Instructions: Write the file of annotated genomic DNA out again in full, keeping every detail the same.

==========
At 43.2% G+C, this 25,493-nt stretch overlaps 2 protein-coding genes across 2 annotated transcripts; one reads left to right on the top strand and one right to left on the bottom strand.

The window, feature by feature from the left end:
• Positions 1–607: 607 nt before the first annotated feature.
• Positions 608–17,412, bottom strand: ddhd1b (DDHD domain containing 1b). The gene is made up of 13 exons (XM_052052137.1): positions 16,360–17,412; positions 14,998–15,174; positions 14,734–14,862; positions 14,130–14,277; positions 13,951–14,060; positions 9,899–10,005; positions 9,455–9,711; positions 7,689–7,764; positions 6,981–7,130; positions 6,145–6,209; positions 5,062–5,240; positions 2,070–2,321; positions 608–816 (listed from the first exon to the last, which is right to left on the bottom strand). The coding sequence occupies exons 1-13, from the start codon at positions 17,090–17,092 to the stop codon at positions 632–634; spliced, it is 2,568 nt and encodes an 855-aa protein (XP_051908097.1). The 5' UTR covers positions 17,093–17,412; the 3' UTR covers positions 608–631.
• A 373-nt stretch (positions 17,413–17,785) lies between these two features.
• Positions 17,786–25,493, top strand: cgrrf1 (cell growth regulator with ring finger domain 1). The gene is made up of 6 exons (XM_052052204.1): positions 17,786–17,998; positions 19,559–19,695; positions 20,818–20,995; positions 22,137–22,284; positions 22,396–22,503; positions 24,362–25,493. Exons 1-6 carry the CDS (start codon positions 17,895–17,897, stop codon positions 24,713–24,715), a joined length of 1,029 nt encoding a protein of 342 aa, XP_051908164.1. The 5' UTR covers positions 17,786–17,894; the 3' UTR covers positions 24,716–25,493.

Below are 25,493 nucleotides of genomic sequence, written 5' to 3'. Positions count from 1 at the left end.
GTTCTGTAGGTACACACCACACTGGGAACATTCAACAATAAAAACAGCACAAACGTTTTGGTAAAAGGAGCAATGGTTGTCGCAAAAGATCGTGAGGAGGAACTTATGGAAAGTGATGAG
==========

At 43.2% G+C, this 25,493-nt stretch overlaps 2 protein-coding genes across 2 annotated transcripts; one reads left to right on the top strand and one right to left on the bottom strand.

The window, feature by feature from the left end:
• Positions 1–607: 607 nt before the first annotated feature.
• Positions 608–17,412, bottom strand: ddhd1b (DDHD domain containing 1b). The gene is made up of 13 exons (XM_052052137.1): positions 16,360–17,412; positions 14,998–15,174; positions 14,734–14,862; positions 14,130–14,277; positions 13,951–14,060; positions 9,899–10,005; positions 9,455–9,711; positions 7,689–7,764; positions 6,981–7,130; positions 6,145–6,209; positions 5,062–5,240; positions 2,070–2,321; positions 608–816 (listed from the first exon to the last, which is right to left on the bottom strand). The coding sequence occupies exons 1-13, from the start codon at positions 17,090–17,092 to the stop codon at positions 632–634; spliced, it is 2,568 nt and encodes an 855-aa protein (XP_051908097.1). The 5' UTR covers positions 17,093–17,412; the 3' UTR covers positions 608–631.
• A 373-nt stretch (positions 17,413–17,785) lies between these two features.
• Positions 17,786–25,493, top strand: cgrrf1 (cell growth regulator with ring finger domain 1). The gene is made up of 6 exons (XM_052052204.1): positions 17,786–17,998; positions 19,559–19,695; positions 20,818–20,995; positions 22,137–22,284; positions 22,396–22,503; positions 24,362–25,493. Exons 1-6 carry the CDS (start codon positions 17,895–17,897, stop codon positions 24,713–24,715), a joined length of 1,029 nt encoding a protein of 342 aa, XP_051908164.1. The 5' UTR covers positions 17,786–17,894; the 3' UTR covers positions 24,716–25,493.

Below are 25,493 nucleotides of genomic sequence, written 5' to 3'. Positions count from 1 at the left end.
GTTCTGTAGGTACACACCACACTGGGAACATTCAACAATAAAAACAGCACAAACGTTTTGGTAAAAGGAGCAATGGTTGTCGCAAAAGATCGTGAGGAGGAACTTATGGAAAGTGATGAG